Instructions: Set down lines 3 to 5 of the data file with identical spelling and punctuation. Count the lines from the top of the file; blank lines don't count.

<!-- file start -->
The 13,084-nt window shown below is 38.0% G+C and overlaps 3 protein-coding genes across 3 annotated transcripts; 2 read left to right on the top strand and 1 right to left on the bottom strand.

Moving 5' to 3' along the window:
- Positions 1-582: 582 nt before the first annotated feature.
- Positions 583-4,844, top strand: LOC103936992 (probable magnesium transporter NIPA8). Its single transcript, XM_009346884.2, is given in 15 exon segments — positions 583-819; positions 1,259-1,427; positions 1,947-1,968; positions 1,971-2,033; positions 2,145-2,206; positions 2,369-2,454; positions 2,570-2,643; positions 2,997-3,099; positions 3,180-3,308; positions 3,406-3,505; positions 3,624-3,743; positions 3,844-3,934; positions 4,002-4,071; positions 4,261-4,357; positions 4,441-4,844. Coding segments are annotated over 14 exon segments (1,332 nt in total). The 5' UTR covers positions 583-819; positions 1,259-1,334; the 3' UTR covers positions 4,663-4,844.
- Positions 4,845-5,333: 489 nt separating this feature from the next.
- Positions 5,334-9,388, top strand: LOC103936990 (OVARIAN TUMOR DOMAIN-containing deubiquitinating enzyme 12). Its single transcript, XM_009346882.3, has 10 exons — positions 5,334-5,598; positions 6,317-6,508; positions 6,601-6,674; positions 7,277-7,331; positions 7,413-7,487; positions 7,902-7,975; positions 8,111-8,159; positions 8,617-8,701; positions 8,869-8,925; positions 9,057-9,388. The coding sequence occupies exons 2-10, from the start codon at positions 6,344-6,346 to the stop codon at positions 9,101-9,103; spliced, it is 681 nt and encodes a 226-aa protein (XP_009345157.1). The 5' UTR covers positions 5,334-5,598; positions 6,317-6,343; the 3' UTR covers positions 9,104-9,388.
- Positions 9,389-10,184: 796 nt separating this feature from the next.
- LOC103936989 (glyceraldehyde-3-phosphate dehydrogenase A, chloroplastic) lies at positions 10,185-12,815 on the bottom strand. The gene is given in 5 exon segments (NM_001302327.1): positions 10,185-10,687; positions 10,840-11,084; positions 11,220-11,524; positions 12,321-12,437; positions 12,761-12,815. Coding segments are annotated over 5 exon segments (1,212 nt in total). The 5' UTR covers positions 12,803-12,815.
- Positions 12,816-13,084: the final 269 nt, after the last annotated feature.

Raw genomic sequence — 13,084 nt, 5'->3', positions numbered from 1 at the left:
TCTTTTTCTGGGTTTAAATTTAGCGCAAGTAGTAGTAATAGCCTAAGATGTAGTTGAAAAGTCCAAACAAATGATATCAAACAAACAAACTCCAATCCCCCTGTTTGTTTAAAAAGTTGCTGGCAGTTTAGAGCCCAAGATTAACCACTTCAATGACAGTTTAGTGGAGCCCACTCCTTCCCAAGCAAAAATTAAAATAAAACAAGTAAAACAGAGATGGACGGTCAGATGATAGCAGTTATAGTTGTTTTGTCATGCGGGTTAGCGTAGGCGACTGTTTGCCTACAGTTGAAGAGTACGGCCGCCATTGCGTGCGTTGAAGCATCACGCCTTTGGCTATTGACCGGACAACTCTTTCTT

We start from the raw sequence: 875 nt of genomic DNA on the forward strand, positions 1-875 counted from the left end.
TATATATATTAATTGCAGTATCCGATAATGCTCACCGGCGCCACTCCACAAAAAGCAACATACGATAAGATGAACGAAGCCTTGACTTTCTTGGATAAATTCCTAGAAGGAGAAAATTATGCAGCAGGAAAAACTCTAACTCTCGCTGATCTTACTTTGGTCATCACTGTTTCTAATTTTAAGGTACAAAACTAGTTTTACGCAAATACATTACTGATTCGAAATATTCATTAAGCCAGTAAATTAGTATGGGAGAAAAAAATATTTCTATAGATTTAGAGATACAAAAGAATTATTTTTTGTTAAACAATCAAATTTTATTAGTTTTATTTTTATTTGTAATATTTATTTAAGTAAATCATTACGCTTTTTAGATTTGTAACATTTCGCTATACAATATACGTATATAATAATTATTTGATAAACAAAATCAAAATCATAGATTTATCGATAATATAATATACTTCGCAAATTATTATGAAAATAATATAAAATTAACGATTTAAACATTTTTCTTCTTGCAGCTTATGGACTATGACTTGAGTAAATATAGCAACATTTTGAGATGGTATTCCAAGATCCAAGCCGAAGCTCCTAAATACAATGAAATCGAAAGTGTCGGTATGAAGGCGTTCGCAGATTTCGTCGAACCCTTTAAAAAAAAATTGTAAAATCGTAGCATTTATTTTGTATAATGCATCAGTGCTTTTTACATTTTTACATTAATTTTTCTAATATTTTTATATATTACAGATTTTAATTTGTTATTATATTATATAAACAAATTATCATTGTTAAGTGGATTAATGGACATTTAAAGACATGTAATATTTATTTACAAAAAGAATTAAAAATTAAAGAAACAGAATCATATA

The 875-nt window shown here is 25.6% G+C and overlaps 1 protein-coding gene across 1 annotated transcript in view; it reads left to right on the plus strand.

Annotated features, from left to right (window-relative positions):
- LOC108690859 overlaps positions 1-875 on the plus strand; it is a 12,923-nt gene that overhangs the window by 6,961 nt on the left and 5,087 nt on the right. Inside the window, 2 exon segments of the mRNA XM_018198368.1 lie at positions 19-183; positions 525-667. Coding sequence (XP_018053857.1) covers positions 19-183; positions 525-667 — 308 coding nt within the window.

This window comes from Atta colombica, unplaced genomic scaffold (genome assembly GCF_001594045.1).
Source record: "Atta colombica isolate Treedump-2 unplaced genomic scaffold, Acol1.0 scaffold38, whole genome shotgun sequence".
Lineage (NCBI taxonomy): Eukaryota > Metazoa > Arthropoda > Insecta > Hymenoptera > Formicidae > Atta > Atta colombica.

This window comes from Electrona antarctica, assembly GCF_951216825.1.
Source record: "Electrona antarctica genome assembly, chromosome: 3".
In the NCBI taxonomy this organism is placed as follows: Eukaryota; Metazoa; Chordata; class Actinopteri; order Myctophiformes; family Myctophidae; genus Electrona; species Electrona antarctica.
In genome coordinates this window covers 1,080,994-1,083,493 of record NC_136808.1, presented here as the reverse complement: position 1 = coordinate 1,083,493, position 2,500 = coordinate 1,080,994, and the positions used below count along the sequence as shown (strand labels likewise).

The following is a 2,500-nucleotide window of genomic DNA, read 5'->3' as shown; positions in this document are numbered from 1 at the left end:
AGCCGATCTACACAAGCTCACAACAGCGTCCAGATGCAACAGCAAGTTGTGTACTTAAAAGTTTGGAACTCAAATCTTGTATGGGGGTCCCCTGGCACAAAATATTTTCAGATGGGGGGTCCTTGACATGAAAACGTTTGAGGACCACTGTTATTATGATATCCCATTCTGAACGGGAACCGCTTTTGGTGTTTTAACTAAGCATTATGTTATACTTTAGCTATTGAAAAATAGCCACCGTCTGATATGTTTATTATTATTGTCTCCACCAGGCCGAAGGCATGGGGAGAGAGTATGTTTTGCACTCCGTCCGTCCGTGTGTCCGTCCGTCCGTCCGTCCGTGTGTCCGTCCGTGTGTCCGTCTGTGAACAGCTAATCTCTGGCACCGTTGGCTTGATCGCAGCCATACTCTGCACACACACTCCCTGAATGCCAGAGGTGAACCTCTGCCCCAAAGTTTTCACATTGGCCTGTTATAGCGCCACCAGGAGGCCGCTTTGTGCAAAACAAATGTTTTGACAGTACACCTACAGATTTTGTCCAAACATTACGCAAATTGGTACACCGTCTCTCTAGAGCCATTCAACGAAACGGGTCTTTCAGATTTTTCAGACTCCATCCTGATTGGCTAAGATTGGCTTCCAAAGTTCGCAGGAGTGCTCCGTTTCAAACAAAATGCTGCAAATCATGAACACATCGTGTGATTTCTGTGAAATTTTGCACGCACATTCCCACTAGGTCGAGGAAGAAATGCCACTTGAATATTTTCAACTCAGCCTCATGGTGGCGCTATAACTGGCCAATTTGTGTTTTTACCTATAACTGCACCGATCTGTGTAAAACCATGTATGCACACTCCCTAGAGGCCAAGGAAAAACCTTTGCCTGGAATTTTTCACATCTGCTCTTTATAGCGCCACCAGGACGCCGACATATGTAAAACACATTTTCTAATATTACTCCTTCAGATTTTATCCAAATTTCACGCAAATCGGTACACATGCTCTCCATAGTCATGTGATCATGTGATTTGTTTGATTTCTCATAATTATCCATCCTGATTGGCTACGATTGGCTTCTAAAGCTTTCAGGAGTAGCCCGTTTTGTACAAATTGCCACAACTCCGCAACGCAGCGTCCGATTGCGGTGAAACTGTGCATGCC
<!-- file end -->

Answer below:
- Positions 1-582: 582 nt before the first annotated feature.
- Positions 583-4,844, top strand: LOC103936992 (probable magnesium transporter NIPA8). Its single transcript, XM_009346884.2, is given in 15 exon segments — positions 583-819; positions 1,259-1,427; positions 1,947-1,968; positions 1,971-2,033; positions 2,145-2,206; positions 2,369-2,454; positions 2,570-2,643; positions 2,997-3,099; positions 3,180-3,308; positions 3,406-3,505; positions 3,624-3,743; positions 3,844-3,934; positions 4,002-4,071; positions 4,261-4,357; positions 4,441-4,844. Coding segments are annotated over 14 exon segments (1,332 nt in total). The 5' UTR covers positions 583-819; positions 1,259-1,334; the 3' UTR covers positions 4,663-4,844.
- Positions 4,845-5,333: 489 nt separating this feature from the next.